Differences between DBP and EBP – Health System Example

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"Differences between DBP and EBP" is a great example of a paper on the health system. This paper focuses on differentiating between Evidence-Based Practice (EBP) and the Diseased-Based Practice. EBP relies on research-based evidence to inform the clinical care decision making (1). The DBP model focuses on a single cause and administers a single treatment, which focuses on lowering symptoms rather than treating them entirely.   Evidence-Based Practice (EBP) has most commonly been referred to as empirically-supported treatment, (EST). EBP is the practice of evidence-based medicine. For every medical decision making, it must be informed by evidence from organized practical research (3).

EBP encourages the gathering, interpretation, and combination of applicable, important and valid patient-reported, medical practitioner observed, and research-based evidence. For EBP, the aim is that the decision that is going to be used to advance the value of medical decision as well as in facilitating cost-effective medical care must be informed through research-based evidence. EBP is a practice that includes compound and reliable decision-making, which depends not only on research-based evidence but also on the behaviour, desires, and characteristics of the patient (2).

Additionally, the EBP approach recognizes that medical care is personalized and constantly changing with vast uncertainties. EBP approach thus implies the integration of a person’ s medical expertise with the finest obtainable external research evidence. It develops a personalized plan of best practices to inform the enhancement of professional assignment at hand. Diseased-based practice (DBP) is a practice that does put any considerations on the psychological effects of an individual’ s physical health. It treats an individual as though it is a machine and does not consider the link between a patient’ s mind, emotions and his health.

The main concern with this practice is that it does not understand or neglects the fact that human body is a  dynamic, interacting system, and the use of reductionist approaches, which views an individual’ s parts in isolation, may not be appropriate in treatment (4).   It does not understand that the causes of illnesses are multi-factorial, and for appropriate and adequate treatment to be administered on chronic illnesses, the human body must be looked at from a wider perspective and not individual parts. Unlike EBP, which relies on research-based evidence to inform the clinical care decision making, DBP put much importance on genes.

It looks at the genes as causing certain conditions that lead to chronic diseases. Diseased based practice, as the name suggests is treatment practice that is based on a disease, the doctor does not enquire any other information but offers a prescription. This practice does not realize how the human bodies have changed, and obviously, does not understand the underlying causal factors that may not necessarily require prescriptions. The use of DBP model creates a more logical problem, especially in explaining the theoretical structure to be used for clinical practice (3).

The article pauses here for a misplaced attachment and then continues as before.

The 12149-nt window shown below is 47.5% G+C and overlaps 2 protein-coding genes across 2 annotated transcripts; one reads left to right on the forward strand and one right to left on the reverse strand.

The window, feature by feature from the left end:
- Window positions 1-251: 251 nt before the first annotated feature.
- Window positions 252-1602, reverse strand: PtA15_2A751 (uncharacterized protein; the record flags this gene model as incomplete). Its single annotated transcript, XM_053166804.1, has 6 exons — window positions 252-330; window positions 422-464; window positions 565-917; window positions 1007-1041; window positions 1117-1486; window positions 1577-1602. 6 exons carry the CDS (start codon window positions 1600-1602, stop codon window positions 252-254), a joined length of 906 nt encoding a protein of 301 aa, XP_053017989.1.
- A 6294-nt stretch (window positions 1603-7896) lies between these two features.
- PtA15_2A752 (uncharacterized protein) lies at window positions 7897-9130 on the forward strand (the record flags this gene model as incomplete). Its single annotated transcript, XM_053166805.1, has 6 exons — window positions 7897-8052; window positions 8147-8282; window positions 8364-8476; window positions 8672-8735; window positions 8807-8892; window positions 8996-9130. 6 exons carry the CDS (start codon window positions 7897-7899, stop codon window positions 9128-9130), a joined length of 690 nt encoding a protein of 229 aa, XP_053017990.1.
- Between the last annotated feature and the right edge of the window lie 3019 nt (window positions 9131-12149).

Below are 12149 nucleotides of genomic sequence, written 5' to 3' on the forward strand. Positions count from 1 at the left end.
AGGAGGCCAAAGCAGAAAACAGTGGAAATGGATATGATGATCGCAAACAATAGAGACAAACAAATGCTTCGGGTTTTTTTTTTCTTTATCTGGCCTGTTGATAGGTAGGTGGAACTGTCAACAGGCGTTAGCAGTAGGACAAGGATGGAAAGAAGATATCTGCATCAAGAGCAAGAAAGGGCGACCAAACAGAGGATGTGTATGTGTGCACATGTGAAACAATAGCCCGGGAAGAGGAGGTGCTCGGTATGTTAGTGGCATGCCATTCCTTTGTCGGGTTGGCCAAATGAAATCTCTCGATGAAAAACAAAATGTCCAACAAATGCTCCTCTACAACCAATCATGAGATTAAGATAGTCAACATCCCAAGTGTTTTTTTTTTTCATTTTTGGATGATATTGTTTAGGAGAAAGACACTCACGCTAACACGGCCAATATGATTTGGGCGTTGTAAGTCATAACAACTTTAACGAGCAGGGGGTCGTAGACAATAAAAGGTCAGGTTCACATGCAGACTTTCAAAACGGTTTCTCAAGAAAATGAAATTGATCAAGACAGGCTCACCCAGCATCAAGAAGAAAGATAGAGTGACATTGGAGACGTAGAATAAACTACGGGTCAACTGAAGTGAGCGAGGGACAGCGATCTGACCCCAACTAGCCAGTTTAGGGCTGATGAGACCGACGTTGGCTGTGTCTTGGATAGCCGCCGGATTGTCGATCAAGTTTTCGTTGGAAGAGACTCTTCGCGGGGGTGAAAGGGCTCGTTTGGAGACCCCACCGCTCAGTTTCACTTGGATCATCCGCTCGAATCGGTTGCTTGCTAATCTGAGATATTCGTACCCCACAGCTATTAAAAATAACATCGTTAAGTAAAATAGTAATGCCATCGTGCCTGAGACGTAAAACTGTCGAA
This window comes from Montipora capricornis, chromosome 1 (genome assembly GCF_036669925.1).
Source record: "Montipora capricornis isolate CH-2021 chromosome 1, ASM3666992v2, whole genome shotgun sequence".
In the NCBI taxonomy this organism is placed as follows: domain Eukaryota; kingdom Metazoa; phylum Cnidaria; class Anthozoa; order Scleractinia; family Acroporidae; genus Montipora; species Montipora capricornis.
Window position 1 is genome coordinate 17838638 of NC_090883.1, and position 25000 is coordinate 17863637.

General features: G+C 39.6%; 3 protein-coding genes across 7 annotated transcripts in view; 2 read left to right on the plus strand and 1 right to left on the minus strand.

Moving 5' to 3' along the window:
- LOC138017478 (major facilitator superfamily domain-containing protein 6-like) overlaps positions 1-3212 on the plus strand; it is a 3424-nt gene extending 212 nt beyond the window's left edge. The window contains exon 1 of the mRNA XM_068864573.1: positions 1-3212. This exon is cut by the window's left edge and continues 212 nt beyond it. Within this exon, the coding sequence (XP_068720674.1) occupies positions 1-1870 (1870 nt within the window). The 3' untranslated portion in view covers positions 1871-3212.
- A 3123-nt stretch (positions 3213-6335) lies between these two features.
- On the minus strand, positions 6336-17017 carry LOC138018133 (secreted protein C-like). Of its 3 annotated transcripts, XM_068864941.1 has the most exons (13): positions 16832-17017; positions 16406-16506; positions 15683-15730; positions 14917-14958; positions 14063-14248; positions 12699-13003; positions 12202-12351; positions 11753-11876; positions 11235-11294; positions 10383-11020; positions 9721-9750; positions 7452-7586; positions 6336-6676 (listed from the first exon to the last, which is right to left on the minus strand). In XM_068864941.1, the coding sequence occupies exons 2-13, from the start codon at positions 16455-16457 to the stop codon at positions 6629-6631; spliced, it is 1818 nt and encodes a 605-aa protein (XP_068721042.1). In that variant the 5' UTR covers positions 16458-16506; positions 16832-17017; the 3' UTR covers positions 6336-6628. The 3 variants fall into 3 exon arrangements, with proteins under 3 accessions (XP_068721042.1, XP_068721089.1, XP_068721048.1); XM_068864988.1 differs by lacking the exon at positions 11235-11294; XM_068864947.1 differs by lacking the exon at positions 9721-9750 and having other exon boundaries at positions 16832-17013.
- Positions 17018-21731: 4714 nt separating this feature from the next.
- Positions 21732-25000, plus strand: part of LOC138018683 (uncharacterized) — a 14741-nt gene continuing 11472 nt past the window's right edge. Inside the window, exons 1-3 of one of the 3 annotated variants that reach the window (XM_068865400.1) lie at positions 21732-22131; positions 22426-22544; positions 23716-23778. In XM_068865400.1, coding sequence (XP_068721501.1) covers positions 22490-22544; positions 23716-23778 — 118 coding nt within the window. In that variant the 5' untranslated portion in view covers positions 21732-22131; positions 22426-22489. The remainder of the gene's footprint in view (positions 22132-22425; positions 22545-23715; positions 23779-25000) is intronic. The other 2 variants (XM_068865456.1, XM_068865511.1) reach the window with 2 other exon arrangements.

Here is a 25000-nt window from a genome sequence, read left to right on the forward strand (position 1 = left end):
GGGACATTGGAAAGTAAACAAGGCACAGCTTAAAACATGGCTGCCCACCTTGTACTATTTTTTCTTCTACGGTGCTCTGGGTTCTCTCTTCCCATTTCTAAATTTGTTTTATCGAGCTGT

DBP is a practice where the medical practitioners focus mainly on the individual part and not on the whole body part, it therefore implies an illness-health practice. DBP is a practice that needs to be done away with; it is entirely insufficient in treating various complex diseases for example cancer, arthritis, Chronic Fatigue Syndrome, osteoporosis, heart disease, and diabetes among others. In this practice, much power has been given to the doctor such that he controls the doctor and patient relationship.

This practice does not consider the opinion of the patient, except when the patient is answering the symptoms part. Additionally, DBP is a patriarchal structure, which places the clinician and doctors as the sole experts on the patient’ s body.   The DBP model focuses on a single cause and administers a single treatment, which focuses on lowering symptoms rather than treating them entirely. In conclusion, Evidenced Based-Practice: Has a questioning approach that leads to systematic experimentation Clinical decision making must be informed by evidence from organized practical research. It encourages the gathering, interpretation, and combination of applicable, important and valid patient-reported, medical practitioner observed, and research-based evidence. Clinical reliable decision-making is also based on the behaviour, desires, and characteristics of the patient Clinical care is personalized and constantly changing with uncertainties. Disease based-model: Does not recognize the relationship between a patient’ s mind, emotions and health. The DBP model focuses on a single cause and administers a single treatment, which focuses on lowering symptoms rather than treating them entirely. DBP put much importance on genes and not research-based as EBP.

References

1. Darby, M. L., & Walsh, M. (2009). Dental Hygiene: Theory and Practice 3rd ed. London: W.B. Saunders Co.

2. Jones, J. (2008). Optimal Caries prevention: Evidence based recommendations for use of fluoride varnish. Oral Health Journal.

3. Salme, L. & Forrest, J. (2007). Do No Harm - Are you? Is your Dental Hygiene Practice Evidenced-Based. The American Dental Hygiene Association.

4. Wilkins, M. E. & Charlotte, W. (2008). Clinical Practice of the Dental Hygienist 10th ed. North American: Lippincott Williams & Wilkins.

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